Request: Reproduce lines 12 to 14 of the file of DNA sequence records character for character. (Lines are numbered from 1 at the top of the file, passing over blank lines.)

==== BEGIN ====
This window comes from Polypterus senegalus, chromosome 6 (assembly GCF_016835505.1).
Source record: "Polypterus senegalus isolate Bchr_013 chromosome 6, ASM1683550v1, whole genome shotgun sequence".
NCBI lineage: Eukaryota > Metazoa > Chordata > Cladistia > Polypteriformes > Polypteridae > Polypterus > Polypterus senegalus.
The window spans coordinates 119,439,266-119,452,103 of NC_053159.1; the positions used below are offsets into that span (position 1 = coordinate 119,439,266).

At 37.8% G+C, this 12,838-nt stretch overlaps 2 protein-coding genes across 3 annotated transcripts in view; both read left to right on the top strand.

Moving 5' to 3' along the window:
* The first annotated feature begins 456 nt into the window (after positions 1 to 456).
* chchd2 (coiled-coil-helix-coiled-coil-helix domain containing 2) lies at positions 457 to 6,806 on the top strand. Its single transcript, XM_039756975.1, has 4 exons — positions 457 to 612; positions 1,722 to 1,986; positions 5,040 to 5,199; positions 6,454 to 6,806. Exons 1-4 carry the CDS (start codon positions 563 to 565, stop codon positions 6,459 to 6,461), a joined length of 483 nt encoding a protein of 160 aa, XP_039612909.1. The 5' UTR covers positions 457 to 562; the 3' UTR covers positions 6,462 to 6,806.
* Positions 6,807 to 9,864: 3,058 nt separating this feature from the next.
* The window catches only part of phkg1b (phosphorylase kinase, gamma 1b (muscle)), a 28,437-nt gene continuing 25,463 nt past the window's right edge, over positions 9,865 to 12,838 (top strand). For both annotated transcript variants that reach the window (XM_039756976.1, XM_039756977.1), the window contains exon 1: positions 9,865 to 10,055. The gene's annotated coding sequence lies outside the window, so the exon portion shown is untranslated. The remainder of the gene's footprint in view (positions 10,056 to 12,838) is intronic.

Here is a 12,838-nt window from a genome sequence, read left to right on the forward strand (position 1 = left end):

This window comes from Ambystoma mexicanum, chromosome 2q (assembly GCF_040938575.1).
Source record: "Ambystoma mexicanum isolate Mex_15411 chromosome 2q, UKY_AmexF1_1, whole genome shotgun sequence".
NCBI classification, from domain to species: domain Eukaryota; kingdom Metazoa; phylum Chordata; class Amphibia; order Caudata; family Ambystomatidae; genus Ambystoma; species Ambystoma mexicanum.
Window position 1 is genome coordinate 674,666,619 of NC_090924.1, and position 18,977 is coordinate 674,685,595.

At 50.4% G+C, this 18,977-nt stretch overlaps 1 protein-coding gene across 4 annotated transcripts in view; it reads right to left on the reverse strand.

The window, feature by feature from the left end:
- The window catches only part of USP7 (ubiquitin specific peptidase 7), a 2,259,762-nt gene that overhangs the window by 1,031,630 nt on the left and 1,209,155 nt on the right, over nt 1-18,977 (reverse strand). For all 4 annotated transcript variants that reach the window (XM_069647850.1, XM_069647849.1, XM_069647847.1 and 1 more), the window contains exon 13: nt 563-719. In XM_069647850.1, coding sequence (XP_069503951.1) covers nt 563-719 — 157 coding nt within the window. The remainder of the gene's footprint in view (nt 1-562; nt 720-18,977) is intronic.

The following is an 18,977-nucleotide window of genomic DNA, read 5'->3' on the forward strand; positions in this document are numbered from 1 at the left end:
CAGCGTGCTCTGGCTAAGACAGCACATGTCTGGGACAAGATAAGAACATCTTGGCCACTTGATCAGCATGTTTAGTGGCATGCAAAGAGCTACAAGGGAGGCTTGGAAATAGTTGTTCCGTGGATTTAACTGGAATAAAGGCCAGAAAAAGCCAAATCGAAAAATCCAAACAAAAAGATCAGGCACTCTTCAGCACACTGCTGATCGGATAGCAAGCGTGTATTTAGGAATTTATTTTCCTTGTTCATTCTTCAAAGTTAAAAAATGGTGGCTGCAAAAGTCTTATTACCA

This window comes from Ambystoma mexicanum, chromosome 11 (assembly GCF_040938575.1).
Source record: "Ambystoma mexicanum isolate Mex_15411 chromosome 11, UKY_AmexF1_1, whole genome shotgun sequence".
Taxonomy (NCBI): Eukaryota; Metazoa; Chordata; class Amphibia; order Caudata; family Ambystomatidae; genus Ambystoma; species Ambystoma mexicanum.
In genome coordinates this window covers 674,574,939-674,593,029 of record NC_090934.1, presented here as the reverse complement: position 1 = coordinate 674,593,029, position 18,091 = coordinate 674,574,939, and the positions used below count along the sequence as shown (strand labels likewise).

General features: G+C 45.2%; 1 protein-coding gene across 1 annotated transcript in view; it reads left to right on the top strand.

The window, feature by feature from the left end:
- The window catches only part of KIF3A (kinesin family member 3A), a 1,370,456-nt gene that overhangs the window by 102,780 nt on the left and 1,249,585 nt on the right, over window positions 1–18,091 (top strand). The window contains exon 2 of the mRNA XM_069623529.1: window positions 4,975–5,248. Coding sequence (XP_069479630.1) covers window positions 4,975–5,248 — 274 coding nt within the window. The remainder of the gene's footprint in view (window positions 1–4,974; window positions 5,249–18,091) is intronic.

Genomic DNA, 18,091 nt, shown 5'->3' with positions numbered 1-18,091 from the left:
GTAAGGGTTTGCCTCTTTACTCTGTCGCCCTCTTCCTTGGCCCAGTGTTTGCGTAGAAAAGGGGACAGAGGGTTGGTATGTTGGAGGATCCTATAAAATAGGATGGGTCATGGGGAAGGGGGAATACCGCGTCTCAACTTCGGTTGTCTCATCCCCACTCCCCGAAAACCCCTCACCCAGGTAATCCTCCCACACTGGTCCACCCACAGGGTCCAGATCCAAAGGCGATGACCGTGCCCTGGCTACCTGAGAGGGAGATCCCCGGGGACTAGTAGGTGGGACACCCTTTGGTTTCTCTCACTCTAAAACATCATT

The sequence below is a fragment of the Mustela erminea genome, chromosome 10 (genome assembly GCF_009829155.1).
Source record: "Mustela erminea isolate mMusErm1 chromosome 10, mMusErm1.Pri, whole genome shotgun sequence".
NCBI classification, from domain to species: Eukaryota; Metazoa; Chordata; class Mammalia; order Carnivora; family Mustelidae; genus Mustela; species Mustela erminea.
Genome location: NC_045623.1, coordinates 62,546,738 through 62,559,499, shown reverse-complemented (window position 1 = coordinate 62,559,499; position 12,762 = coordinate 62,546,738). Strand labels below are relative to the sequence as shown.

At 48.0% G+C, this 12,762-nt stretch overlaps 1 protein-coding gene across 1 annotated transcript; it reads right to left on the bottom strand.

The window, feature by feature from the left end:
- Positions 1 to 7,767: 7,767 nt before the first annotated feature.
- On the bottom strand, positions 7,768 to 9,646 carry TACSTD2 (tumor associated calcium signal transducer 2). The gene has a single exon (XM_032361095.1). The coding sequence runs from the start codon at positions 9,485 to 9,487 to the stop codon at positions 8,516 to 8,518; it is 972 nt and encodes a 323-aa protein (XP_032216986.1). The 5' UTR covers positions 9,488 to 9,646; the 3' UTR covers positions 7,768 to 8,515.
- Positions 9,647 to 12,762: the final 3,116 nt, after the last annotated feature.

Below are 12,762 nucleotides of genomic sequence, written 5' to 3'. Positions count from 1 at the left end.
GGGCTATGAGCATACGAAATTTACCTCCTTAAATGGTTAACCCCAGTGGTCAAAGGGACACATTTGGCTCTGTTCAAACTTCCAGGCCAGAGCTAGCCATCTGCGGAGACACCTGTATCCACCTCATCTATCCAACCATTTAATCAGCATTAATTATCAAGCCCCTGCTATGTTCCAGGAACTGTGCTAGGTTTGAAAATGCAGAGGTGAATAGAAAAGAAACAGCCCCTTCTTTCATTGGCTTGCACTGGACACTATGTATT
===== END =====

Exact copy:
This window comes from Ambystoma mexicanum, chromosome 2q (assembly GCF_040938575.1).
Source record: "Ambystoma mexicanum isolate Mex_15411 chromosome 2q, UKY_AmexF1_1, whole genome shotgun sequence".
NCBI classification, from domain to species: domain Eukaryota; kingdom Metazoa; phylum Chordata; class Amphibia; order Caudata; family Ambystomatidae; genus Ambystoma; species Ambystoma mexicanum.